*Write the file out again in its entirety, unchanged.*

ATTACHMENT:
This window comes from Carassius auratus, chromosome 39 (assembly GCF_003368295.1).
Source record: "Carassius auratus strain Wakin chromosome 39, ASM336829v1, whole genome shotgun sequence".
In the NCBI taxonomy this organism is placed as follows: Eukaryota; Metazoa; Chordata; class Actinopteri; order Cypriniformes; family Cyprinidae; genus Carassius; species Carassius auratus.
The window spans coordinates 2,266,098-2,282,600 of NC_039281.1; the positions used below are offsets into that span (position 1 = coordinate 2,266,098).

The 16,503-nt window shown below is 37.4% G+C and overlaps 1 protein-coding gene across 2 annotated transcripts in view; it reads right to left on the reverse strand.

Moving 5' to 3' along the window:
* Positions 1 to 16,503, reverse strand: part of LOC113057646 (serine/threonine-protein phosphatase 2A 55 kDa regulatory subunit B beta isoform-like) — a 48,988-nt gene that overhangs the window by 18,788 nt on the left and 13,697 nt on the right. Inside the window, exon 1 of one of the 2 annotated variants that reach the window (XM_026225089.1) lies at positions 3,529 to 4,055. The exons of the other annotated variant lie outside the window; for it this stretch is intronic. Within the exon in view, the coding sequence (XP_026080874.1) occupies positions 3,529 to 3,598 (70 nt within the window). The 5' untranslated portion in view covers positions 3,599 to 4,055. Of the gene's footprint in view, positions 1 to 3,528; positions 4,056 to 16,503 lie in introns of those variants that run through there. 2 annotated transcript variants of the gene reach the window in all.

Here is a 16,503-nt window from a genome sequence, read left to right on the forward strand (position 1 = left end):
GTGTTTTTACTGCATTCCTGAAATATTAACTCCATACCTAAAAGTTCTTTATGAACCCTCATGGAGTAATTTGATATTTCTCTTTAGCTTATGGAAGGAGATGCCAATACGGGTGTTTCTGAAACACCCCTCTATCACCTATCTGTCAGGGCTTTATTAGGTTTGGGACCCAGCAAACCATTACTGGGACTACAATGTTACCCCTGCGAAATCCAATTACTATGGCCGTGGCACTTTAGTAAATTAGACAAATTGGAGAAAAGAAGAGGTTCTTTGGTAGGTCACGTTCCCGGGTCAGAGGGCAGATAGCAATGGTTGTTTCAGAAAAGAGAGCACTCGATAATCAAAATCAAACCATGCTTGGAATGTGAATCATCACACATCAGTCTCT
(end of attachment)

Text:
This window comes from Carassius auratus, chromosome 39 (assembly GCF_003368295.1).
Source record: "Carassius auratus strain Wakin chromosome 39, ASM336829v1, whole genome shotgun sequence".
In the NCBI taxonomy this organism is placed as follows: Eukaryota; Metazoa; Chordata; class Actinopteri; order Cypriniformes; family Cyprinidae; genus Carassius; species Carassius auratus.
The window spans coordinates 2,266,098-2,282,600 of NC_039281.1; the positions used below are offsets into that span (position 1 = coordinate 2,266,098).

The 16,503-nt window shown below is 37.4% G+C and overlaps 1 protein-coding gene across 2 annotated transcripts in view; it reads right to left on the reverse strand.

Moving 5' to 3' along the window:
* Positions 1 to 16,503, reverse strand: part of LOC113057646 (serine/threonine-protein phosphatase 2A 55 kDa regulatory subunit B beta isoform-like) — a 48,988-nt gene that overhangs the window by 18,788 nt on the left and 13,697 nt on the right. Inside the window, exon 1 of one of the 2 annotated variants that reach the window (XM_026225089.1) lies at positions 3,529 to 4,055. The exons of the other annotated variant lie outside the window; for it this stretch is intronic. Within the exon in view, the coding sequence (XP_026080874.1) occupies positions 3,529 to 3,598 (70 nt within the window). The 5' untranslated portion in view covers positions 3,599 to 4,055. Of the gene's footprint in view, positions 1 to 3,528; positions 4,056 to 16,503 lie in introns of those variants that run through there. 2 annotated transcript variants of the gene reach the window in all.

Here is a 16,503-nt window from a genome sequence, read left to right on the forward strand (position 1 = left end):
GTGTTTTTACTGCATTCCTGAAATATTAACTCCATACCTAAAAGTTCTTTATGAACCCTCATGGAGTAATTTGATATTTCTCTTTAGCTTATGGAAGGAGATGCCAATACGGGTGTTTCTGAAACACCCCTCTATCACCTATCTGTCAGGGCTTTATTAGGTTTGGGACCCAGCAAACCATTACTGGGACTACAATGTTACCCCTGCGAAATCCAATTACTATGGCCGTGGCACTTTAGTAAATTAGACAAATTGGAGAAAAGAAGAGGTTCTTTGGTAGGTCACGTTCCCGGGTCAGAGGGCAGATAGCAATGGTTGTTTCAGAAAAGAGAGCACTCGATAATCAAAATCAAACCATGCTTGGAATGTGAATCATCACACATCAGTCTCT